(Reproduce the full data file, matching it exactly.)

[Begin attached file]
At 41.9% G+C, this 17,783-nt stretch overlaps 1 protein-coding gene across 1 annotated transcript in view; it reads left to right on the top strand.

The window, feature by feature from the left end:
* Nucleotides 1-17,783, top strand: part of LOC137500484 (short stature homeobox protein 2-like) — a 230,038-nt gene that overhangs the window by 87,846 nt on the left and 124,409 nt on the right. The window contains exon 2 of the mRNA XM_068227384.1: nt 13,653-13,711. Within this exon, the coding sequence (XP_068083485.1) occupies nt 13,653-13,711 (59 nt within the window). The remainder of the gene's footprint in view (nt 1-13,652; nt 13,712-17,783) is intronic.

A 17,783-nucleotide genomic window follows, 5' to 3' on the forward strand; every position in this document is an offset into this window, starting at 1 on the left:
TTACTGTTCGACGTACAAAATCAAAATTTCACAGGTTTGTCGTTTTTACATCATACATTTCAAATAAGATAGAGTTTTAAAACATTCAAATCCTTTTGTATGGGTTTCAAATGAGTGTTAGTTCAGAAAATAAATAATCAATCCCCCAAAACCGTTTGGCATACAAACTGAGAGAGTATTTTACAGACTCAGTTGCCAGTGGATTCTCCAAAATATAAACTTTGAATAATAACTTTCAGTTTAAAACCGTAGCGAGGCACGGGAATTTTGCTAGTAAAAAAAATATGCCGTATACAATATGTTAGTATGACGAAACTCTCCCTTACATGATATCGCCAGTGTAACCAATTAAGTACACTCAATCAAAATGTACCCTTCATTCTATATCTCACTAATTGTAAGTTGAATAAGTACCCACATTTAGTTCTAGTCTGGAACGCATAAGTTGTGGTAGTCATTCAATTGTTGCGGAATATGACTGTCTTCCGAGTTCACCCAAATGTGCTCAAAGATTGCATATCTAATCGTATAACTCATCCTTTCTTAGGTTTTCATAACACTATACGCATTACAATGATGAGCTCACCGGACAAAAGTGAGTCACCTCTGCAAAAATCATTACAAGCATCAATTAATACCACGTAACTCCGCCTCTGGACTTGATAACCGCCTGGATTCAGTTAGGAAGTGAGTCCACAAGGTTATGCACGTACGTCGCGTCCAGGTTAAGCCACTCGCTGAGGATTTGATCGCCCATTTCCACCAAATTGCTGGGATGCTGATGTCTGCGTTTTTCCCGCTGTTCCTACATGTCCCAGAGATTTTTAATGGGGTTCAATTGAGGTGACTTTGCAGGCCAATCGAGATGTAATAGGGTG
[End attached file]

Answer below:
At 41.9% G+C, this 17,783-nt stretch overlaps 1 protein-coding gene across 1 annotated transcript in view; it reads left to right on the top strand.

The window, feature by feature from the left end:
* Nucleotides 1-17,783, top strand: part of LOC137500484 (short stature homeobox protein 2-like) — a 230,038-nt gene that overhangs the window by 87,846 nt on the left and 124,409 nt on the right. The window contains exon 2 of the mRNA XM_068227384.1: nt 13,653-13,711. Within this exon, the coding sequence (XP_068083485.1) occupies nt 13,653-13,711 (59 nt within the window). The remainder of the gene's footprint in view (nt 1-13,652; nt 13,712-17,783) is intronic.

A 17,783-nucleotide genomic window follows, 5' to 3' on the forward strand; every position in this document is an offset into this window, starting at 1 on the left:
TTACTGTTCGACGTACAAAATCAAAATTTCACAGGTTTGTCGTTTTTACATCATACATTTCAAATAAGATAGAGTTTTAAAACATTCAAATCCTTTTGTATGGGTTTCAAATGAGTGTTAGTTCAGAAAATAAATAATCAATCCCCCAAAACCGTTTGGCATACAAACTGAGAGAGTATTTTACAGACTCAGTTGCCAGTGGATTCTCCAAAATATAAACTTTGAATAATAACTTTCAGTTTAAAACCGTAGCGAGGCACGGGAATTTTGCTAGTAAAAAAAATATGCCGTATACAATATGTTAGTATGACGAAACTCTCCCTTACATGATATCGCCAGTGTAACCAATTAAGTACACTCAATCAAAATGTACCCTTCATTCTATATCTCACTAATTGTAAGTTGAATAAGTACCCACATTTAGTTCTAGTCTGGAACGCATAAGTTGTGGTAGTCATTCAATTGTTGCGGAATATGACTGTCTTCCGAGTTCACCCAAATGTGCTCAAAGATTGCATATCTAATCGTATAACTCATCCTTTCTTAGGTTTTCATAACACTATACGCATTACAATGATGAGCTCACCGGACAAAAGTGAGTCACCTCTGCAAAAATCATTACAAGCATCAATTAATACCACGTAACTCCGCCTCTGGACTTGATAACCGCCTGGATTCAGTTAGGAAGTGAGTCCACAAGGTTATGCACGTACGTCGCGTCCAGGTTAAGCCACTCGCTGAGGATTTGATCGCCCATTTCCACCAAATTGCTGGGATGCTGATGTCTGCGTTTTTCCCGCTGTTCCTACATGTCCCAGAGATTTTTAATGGGGTTCAATTGAGGTGACTTTGCAGGCCAATCGAGATGTAATAGGGTG